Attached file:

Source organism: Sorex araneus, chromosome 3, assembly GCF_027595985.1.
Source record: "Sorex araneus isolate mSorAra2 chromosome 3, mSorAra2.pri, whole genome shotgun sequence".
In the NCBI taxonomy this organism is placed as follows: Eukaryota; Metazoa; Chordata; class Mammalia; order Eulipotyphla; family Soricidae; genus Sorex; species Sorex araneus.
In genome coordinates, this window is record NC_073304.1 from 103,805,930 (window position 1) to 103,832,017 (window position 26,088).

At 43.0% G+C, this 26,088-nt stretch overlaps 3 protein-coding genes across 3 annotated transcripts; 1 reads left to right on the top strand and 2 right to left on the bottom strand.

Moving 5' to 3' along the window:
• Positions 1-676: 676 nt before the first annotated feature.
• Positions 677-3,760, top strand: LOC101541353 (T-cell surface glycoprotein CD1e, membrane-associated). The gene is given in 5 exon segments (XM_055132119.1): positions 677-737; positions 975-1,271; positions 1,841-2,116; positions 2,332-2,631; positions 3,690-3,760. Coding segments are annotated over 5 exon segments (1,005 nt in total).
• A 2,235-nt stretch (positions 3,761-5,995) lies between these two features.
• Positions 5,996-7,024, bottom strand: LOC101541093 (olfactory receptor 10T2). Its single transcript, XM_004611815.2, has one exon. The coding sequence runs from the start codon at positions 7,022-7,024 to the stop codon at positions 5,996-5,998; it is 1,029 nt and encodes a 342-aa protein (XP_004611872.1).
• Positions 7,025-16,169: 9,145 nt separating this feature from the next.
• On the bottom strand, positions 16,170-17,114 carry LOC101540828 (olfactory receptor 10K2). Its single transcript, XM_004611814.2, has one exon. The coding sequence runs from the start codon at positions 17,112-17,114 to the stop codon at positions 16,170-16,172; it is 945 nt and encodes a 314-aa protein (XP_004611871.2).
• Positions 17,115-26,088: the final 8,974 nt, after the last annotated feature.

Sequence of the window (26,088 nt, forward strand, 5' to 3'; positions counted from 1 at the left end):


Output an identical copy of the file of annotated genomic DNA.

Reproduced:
Source organism: Sorex araneus, chromosome 3, assembly GCF_027595985.1.
Source record: "Sorex araneus isolate mSorAra2 chromosome 3, mSorAra2.pri, whole genome shotgun sequence".
In the NCBI taxonomy this organism is placed as follows: Eukaryota; Metazoa; Chordata; class Mammalia; order Eulipotyphla; family Soricidae; genus Sorex; species Sorex araneus.
In genome coordinates, this window is record NC_073304.1 from 103,805,930 (window position 1) to 103,832,017 (window position 26,088).

At 43.0% G+C, this 26,088-nt stretch overlaps 3 protein-coding genes across 3 annotated transcripts; 1 reads left to right on the top strand and 2 right to left on the bottom strand.

Moving 5' to 3' along the window:
• Positions 1-676: 676 nt before the first annotated feature.
• Positions 677-3,760, top strand: LOC101541353 (T-cell surface glycoprotein CD1e, membrane-associated). The gene is given in 5 exon segments (XM_055132119.1): positions 677-737; positions 975-1,271; positions 1,841-2,116; positions 2,332-2,631; positions 3,690-3,760. Coding segments are annotated over 5 exon segments (1,005 nt in total).
• A 2,235-nt stretch (positions 3,761-5,995) lies between these two features.
• Positions 5,996-7,024, bottom strand: LOC101541093 (olfactory receptor 10T2). Its single transcript, XM_004611815.2, has one exon. The coding sequence runs from the start codon at positions 7,022-7,024 to the stop codon at positions 5,996-5,998; it is 1,029 nt and encodes a 342-aa protein (XP_004611872.1).
• Positions 7,025-16,169: 9,145 nt separating this feature from the next.
• On the bottom strand, positions 16,170-17,114 carry LOC101540828 (olfactory receptor 10K2). Its single transcript, XM_004611814.2, has one exon. The coding sequence runs from the start codon at positions 17,112-17,114 to the stop codon at positions 16,170-16,172; it is 945 nt and encodes a 314-aa protein (XP_004611871.2).
• Positions 17,115-26,088: the final 8,974 nt, after the last annotated feature.

Sequence of the window (26,088 nt, forward strand, 5' to 3'; positions counted from 1 at the left end):